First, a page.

Epic Games and The LEGO Group have announced a new partnership to help “shape the future of the metaverse and make it safe and fun for children and families”.
Epic – the creators of the uber-popular videogame Fortnite – are creators of gaming worlds and virtual spaces, as well as owners of one of the leading gaming engines in the world – Unreal Engine. Unreal is used as the engine behind vast swathes of videogames, but it’s also used to generate graphics and 3D worlds for TV and film, including in the shows The Mandalorian and Westworld.
LEGO and Epic say they’re embarking on a long-term partnership that will see them create and shape a metaverse – a current buzzword for virtual and interactive worlds – across multiple platforms. “Kids enjoy playing in digital and physical worlds and move seamlessly between the two,” said LEGO CEO Niels B Christiansen. “We believe there is huge potential for them to develop life-long skills such as creativity, collaboration and communication through digital experiences. But we have a responsibility to make them safe, inspiring and beneficial for all.”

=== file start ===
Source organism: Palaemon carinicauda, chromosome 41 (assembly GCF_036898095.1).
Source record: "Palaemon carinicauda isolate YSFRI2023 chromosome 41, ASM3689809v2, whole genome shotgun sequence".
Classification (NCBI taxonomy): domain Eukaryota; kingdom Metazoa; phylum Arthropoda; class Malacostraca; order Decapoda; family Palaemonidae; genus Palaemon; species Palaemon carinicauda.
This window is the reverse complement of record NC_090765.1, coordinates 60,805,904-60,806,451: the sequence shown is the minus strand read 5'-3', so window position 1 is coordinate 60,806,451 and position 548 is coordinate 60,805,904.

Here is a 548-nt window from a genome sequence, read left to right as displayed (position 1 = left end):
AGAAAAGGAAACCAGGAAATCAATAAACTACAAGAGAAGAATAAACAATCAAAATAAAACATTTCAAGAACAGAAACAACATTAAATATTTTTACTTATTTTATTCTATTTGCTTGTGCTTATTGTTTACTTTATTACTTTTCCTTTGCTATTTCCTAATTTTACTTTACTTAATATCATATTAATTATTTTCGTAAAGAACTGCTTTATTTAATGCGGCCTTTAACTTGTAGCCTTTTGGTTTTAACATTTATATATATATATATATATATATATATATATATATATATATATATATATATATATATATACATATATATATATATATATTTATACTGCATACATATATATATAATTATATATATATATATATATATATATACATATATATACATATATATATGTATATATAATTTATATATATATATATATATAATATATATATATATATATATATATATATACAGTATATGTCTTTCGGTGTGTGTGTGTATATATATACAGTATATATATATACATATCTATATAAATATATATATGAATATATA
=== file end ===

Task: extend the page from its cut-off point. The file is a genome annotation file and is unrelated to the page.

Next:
Epic Games CEO and Founder Tim Sweeney continued: “The LEGO Group has captivated the imagination of children and adults through creative play for nearly a century, and we are excited to come together to build a space in the metaverse that’s fun, entertaining, and made for kids and families.”
It’s unclear exactly what the two companies are going to build, but the partnership further cements the concept of the metaverse. With LEGO are no strangers to videogames, having released their first PC game in 1995, and with 73 years of toy building behind them, it’ll be interesting to see what the two titans of entertainment come up with.
Epic Games has been expanding recently, including the acquisition of DIY music store Bandcamp. Like LEGO, it’s not yet clear what their intentions are with the music platform, though it took many by surprise as Bandcamp and gaming operate in very different spheres. Some say it’s yet more evidence of the widespread reach of the metaverse, while others say it’s simply an attempt to set legal precedence in their ongoing lawsuit with Apple.